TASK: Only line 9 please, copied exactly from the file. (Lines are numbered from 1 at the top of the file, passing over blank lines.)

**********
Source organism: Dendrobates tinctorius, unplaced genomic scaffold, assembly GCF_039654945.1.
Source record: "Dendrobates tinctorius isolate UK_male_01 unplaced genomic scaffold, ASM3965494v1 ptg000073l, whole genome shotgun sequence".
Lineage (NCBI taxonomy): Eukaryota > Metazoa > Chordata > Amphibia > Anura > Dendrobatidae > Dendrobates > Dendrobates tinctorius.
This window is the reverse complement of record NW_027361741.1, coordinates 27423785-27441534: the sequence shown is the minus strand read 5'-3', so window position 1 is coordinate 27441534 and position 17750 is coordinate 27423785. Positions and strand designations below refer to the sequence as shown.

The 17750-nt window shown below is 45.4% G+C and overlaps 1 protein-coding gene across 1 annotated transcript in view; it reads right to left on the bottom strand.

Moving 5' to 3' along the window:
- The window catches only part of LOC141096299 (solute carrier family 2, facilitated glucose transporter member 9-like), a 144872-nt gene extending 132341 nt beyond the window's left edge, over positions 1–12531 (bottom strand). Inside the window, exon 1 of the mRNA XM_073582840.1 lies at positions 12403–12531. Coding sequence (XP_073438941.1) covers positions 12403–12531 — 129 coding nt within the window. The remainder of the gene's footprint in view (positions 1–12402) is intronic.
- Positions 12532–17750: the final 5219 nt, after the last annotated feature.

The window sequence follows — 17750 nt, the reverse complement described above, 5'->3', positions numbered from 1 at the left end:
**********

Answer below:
The window sequence follows — 17750 nt, the reverse complement described above, 5'->3', positions numbered from 1 at the left end: